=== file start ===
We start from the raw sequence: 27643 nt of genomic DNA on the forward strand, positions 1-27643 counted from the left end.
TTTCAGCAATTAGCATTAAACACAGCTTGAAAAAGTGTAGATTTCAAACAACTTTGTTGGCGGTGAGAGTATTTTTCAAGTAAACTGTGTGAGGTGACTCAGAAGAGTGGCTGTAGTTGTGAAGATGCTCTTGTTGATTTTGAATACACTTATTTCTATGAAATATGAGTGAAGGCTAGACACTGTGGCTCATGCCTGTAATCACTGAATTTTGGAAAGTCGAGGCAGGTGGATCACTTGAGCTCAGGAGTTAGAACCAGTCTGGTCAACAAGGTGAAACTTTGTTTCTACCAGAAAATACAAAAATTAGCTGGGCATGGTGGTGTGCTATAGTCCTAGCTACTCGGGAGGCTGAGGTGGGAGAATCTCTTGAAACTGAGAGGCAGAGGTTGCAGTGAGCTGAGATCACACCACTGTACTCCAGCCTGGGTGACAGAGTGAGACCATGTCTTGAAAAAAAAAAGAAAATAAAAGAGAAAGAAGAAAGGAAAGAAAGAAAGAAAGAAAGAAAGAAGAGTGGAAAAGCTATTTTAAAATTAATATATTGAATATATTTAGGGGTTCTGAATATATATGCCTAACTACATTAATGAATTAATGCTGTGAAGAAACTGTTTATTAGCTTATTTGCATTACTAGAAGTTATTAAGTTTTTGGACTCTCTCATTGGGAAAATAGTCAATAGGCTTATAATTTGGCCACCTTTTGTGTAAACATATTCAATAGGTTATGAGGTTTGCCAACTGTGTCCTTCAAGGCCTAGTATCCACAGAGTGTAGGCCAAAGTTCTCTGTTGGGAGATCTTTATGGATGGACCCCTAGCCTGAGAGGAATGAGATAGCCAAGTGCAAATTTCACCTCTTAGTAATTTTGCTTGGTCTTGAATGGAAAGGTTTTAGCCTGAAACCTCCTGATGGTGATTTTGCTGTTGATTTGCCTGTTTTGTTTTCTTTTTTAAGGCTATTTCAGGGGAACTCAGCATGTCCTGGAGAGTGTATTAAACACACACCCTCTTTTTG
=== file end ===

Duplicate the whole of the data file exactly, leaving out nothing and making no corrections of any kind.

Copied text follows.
We start from the raw sequence: 27643 nt of genomic DNA on the forward strand, positions 1-27643 counted from the left end.
TTTCAGCAATTAGCATTAAACACAGCTTGAAAAAGTGTAGATTTCAAACAACTTTGTTGGCGGTGAGAGTATTTTTCAAGTAAACTGTGTGAGGTGACTCAGAAGAGTGGCTGTAGTTGTGAAGATGCTCTTGTTGATTTTGAATACACTTATTTCTATGAAATATGAGTGAAGGCTAGACACTGTGGCTCATGCCTGTAATCACTGAATTTTGGAAAGTCGAGGCAGGTGGATCACTTGAGCTCAGGAGTTAGAACCAGTCTGGTCAACAAGGTGAAACTTTGTTTCTACCAGAAAATACAAAAATTAGCTGGGCATGGTGGTGTGCTATAGTCCTAGCTACTCGGGAGGCTGAGGTGGGAGAATCTCTTGAAACTGAGAGGCAGAGGTTGCAGTGAGCTGAGATCACACCACTGTACTCCAGCCTGGGTGACAGAGTGAGACCATGTCTTGAAAAAAAAAAGAAAATAAAAGAGAAAGAAGAAAGGAAAGAAAGAAAGAAAGAAAGAAAGAAGAGTGGAAAAGCTATTTTAAAATTAATATATTGAATATATTTAGGGGTTCTGAATATATATGCCTAACTACATTAATGAATTAATGCTGTGAAGAAACTGTTTATTAGCTTATTTGCATTACTAGAAGTTATTAAGTTTTTGGACTCTCTCATTGGGAAAATAGTCAATAGGCTTATAATTTGGCCACCTTTTGTGTAAACATATTCAATAGGTTATGAGGTTTGCCAACTGTGTCCTTCAAGGCCTAGTATCCACAGAGTGTAGGCCAAAGTTCTCTGTTGGGAGATCTTTATGGATGGACCCCTAGCCTGAGAGGAATGAGATAGCCAAGTGCAAATTTCACCTCTTAGTAATTTTGCTTGGTCTTGAATGGAAAGGTTTTAGCCTGAAACCTCCTGATGGTGATTTTGCTGTTGATTTGCCTGTTTTGTTTTCTTTTTTAAGGCTATTTCAGGGGAACTCAGCATGTCCTGGAGAGTGTATTAAACACACACCCTCTTTTTG